Brown Shoes Not Held Back by Restructuring
Erin is a member of The Motley Fool Blog Network -- entries represent the personal opinion of the blogger and are not formally edited.
At a time when expectations had been for the company to suffer a loss due to restructuring, major changes, and acquisitions, it instead surprised analysts with a sales increase.
The company has undergone a restructuring in the Famous Footwear retail chain, opened 11 new Famous Footwear stores, closed or relocated 34 stores, and made changes to some women's specialty and children's wholesale products. Additionally, the company closed a factory in China, and is shutting down a Missouri distribution center. The company also acquired another shoe manufacturer, American Sporting Goods Corp, in February for $145 million. As a result, analysts had not expected much sales growth.
But while Brown Shoe Company did report a fiscal first-quarter decline of 54% in net income, they also reported a sales increase. The company overall reported net sales of $626.4 million, up 1.1% over the year previous. The company's retail chain, Famous Footwear, saw sales increase 1.3% to $347.1 million, and revenue increased 2.5%. Same-store sales for the chain went up 2.5% (a marked improvement over the 3.9% loss the year ago period). The Wholesale division 2.8%, while Specialty Retail sales dropped 6.1%.
After the positive announcement last week, shares in the company rose 25% in the next day's trading.
Shoe companies are benefiting from earlier than usual warmer weather. Warmer weather encourages athletes, runners, and everyday people to get out and be active sooner, thereby buying running and other athletic shoes sooner in the year. While Brown Shoe is attributing some of its success to the pleasant weather, it must also be noted that not even a week full of sunny days can produce what good management does for a company. Brown Shoe has successfully brought up sales and revenue at a time when no one, not even the analysts, expected it to. That is a mark of excellent management, wise money handling, and good planning.
A company that can beat expectations, and isn't afraid to make cuts in the right areas, and expand in others, is worth serious consideration. While Brown's numbers were not fantastic, they do prove that the company is resilient and smart. They have not been penalized like competitors have been in the toning shoe lawsuits, and they did make a profit (albeit a small one) at a time when they had not expected to. They managed to do well during a costly restructuring. All things considered, Brown gets a yellowish-green to proceed. Keep an eye on this company for the long run, (and for unlikely, but possible, lawsuits) to continue to surprise and perform. This is a well-managed and reliable company, with a consistent dividend, and solid plan for the future.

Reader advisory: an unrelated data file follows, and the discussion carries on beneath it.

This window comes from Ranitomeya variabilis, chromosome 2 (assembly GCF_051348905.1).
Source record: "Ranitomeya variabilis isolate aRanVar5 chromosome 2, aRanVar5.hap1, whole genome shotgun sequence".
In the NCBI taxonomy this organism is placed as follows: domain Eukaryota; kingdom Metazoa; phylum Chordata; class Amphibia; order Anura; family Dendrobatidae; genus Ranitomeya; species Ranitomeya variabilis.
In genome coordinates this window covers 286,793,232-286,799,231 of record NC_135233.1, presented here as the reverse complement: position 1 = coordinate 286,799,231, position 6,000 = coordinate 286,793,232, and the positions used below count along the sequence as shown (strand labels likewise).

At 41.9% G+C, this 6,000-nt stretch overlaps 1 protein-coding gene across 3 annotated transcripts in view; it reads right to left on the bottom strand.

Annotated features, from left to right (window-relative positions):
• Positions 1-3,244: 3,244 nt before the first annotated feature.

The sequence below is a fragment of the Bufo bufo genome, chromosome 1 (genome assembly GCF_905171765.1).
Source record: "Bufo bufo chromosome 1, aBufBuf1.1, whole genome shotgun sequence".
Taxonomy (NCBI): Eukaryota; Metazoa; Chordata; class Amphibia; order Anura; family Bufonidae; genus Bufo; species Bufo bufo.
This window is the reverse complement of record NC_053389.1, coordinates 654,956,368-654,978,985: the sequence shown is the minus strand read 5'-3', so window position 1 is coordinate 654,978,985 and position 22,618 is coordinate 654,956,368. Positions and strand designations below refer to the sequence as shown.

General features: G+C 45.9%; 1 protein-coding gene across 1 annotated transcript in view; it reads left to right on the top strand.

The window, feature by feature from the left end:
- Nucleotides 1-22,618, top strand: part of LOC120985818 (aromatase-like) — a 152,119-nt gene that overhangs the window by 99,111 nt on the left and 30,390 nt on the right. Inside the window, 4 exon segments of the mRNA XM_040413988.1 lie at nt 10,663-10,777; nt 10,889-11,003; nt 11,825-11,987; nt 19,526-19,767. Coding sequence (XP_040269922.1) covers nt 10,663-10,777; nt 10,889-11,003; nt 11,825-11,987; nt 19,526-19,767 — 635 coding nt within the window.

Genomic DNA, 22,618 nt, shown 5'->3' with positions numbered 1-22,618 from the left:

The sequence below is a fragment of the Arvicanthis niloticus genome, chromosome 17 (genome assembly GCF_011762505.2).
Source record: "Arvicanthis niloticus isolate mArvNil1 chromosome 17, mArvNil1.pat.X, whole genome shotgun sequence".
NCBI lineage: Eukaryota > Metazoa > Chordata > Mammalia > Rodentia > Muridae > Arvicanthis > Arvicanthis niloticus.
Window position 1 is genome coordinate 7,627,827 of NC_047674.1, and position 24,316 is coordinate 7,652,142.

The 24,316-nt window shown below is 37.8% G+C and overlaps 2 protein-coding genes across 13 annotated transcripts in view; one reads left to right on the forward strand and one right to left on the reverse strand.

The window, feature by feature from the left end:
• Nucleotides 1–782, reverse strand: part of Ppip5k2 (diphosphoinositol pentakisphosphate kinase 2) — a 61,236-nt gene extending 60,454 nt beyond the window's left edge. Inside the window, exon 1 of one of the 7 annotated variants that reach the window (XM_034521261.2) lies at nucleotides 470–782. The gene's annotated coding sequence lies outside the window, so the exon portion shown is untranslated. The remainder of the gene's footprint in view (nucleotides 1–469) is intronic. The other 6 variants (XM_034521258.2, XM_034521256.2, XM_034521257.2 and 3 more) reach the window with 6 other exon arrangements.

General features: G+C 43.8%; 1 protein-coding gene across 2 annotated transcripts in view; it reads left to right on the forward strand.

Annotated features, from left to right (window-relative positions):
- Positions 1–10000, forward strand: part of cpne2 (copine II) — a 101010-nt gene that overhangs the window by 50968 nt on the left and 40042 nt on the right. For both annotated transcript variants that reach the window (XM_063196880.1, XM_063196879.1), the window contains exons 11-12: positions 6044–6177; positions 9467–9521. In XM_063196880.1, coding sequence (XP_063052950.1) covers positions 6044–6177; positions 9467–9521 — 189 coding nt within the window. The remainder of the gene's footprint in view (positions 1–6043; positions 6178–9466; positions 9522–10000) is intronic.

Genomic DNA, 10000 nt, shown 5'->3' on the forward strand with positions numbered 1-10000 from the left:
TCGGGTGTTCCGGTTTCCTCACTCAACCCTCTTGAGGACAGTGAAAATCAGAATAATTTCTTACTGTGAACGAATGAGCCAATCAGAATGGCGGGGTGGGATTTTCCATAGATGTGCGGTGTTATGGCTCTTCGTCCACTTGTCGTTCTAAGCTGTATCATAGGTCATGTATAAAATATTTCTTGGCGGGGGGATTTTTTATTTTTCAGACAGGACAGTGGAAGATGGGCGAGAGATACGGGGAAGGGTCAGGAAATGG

Thus far the company has not been included in the large lawsuits and settlements that both Reebok and Skechers have been faced with regarding “toning shoes.” Brown owns the Avia line of shoes, which features several different types of “toning shoes.”
Popular sportswear and shoewear chain Foot Locker (NYSE: FL), which sells such brands as Nike (NYSE: NKE), Reebok, Asics, and Adidas, (and various forms of "toning shoes"), saw fiscal first-quarter earnings jump 36%, beating analysts' expectations. Foot Locker has enjoyed nine straight quarters of sales and earning growth, much of which can be attributed to success with products from Nike and others. For the quarter ended April 28, the company posted a profit of $128 million, compared with a year-earlier profit of $94 million. Sales increased 8.7% to $1.58 billion.
And go out and buy some good walking shoes, and enjoy the pleasant weather. You and your favorite shoe brand will be better for it.
ErinAnnie has no positions in the stocks mentioned above. The Motley Fool has no positions in the stocks mentioned above. Motley Fool newsletter services recommend Nike. Try any of our Foolish newsletter services free for 30 days. We Fools may not all hold the same opinions, but we all believe that considering a diverse range of insights makes us better investors. The Motley Fool has a disclosure policy.If you have questions about this post or the Fool’s blog network, click here for information.